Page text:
A truncated session saw the ASX claim a new eight-month high before technical problems at the market operator halted trade after just 24 minutes.
The S&P/ASX 200 bolted 79 points or 1.2 per cent before unexplained technical issues brought a premature end to the day’s action.
ASX down for the count
The market operator placed the market in ‘Pause’ at 10.24 am, citing the “critical operational impact” of “ongoing market issues“. Anxious traders hung on their PCs, tablets and smartphones until an update shortly before 3 pm EST put them out of their misery.
“ASX equity markets will not open for the remainder of today,” the system status update read. “The underlying cause of the issue has been identified and a resolution path is in place to allow trading to commence tomorrow at 10am.” A further announcement was expected.
The boards of HotCopper and social media lit up with a mix of anger, indignation and baffled resignation. Many fretted over the status of open orders or settlement dates. Some called for class actions. One wag called for the market operator to issue itself a “Please Explain” notice.
Speculators attributed the outage to anything from Chinese hackers to the market operator’s recent website upgrade. Rival exchange Chi-X remained open all day.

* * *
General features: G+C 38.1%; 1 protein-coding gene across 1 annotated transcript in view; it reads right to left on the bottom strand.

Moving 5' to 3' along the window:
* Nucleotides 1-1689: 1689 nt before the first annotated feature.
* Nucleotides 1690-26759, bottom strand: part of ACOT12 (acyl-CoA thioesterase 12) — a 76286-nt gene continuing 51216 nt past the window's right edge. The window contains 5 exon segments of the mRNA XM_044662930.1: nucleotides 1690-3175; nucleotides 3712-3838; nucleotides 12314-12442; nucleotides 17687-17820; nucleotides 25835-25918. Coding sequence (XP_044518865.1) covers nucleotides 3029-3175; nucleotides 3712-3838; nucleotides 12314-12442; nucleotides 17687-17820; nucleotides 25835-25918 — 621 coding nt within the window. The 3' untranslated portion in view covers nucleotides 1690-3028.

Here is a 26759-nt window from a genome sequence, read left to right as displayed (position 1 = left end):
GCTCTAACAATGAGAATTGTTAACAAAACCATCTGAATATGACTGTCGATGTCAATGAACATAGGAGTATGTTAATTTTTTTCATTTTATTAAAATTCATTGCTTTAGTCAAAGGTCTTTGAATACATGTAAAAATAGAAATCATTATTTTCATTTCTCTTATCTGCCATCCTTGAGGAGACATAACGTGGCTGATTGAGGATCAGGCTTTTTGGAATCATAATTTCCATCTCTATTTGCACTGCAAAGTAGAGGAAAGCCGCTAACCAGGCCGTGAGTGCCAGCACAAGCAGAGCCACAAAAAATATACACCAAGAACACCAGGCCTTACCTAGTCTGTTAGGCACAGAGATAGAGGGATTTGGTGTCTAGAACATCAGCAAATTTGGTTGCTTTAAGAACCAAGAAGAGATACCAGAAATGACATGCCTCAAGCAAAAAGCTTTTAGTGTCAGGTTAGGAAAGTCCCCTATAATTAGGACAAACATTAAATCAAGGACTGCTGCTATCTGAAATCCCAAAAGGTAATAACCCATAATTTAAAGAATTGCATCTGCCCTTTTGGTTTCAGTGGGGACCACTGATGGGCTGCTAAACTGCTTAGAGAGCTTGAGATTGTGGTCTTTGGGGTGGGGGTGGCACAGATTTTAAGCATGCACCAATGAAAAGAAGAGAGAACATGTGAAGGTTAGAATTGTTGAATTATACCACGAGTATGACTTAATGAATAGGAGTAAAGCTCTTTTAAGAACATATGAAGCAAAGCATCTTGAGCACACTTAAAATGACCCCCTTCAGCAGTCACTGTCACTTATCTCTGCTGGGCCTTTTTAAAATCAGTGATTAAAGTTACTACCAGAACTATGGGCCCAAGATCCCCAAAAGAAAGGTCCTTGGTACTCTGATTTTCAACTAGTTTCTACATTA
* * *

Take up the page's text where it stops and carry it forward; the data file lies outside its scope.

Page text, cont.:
Late trade in index futures suggested the outage had limited impact on market confidence: SPI 200 index futures were last up 64 points or around 1 per cent at 6459, 25 points below the ASX 200’s last trade this morning at 6484.
What moved the market
The outage overshadowed an otherwise bright session for the local market. This morning’s rally brought the index within 11 per cent of its February peak. The advance extended the index’s rebound from the March pandemic low to 47 per cent.
The action largely mirrored Friday’s US trade, where optimism over a Covid-19 vaccine continued to direct investment flow. The S&P 500 put on 1.36 per cent and the Dow Jones Industrial Average 1.37 per cent.
US index futures hinted at further gains tonight. S&P 500 futures jumped 28 points or 0.8 per cent after US media called Georgia for Joe Biden, handing the challenger a seemingly unassailable lead over President Donald Trump.
Asian markets were boosted by the weekend signing of the world’s biggest trade pact. China’s Shanghai Composite climbed 1 per cent, Hong Kong’s Hang Seng 0.4 per cent and Japan’s Nikkei 1.8 per cent. Japan’s Mizhou Bank called the deal an “overdue life-line for global trade”.
REITs led the rally, rising 1.9 per cent. Mall operator Unibail-Rodamco-Westfield’s remarkable surge since last Monday’s Pfizer vaccine news continued with a jump of 9.3 per cent. Stockland gained 3 per cent, Scentre Group 2.7 per cent and Cromwell Property 2.6 per cent.
Fresh gains in oil ahead of an OPEC+ meeting this week helped lift the energy sector 1.6 per cent. Cooper Energy gained 2.9 per cent, Oil Search 2.7 per cent and Woodside 1.1 per cent. Brent crude climbed 41 cents or 1 per cent today to $US43.05 a barrel. OPEC and allied producers are expected announce a delay in lifting production caps due to expire in January.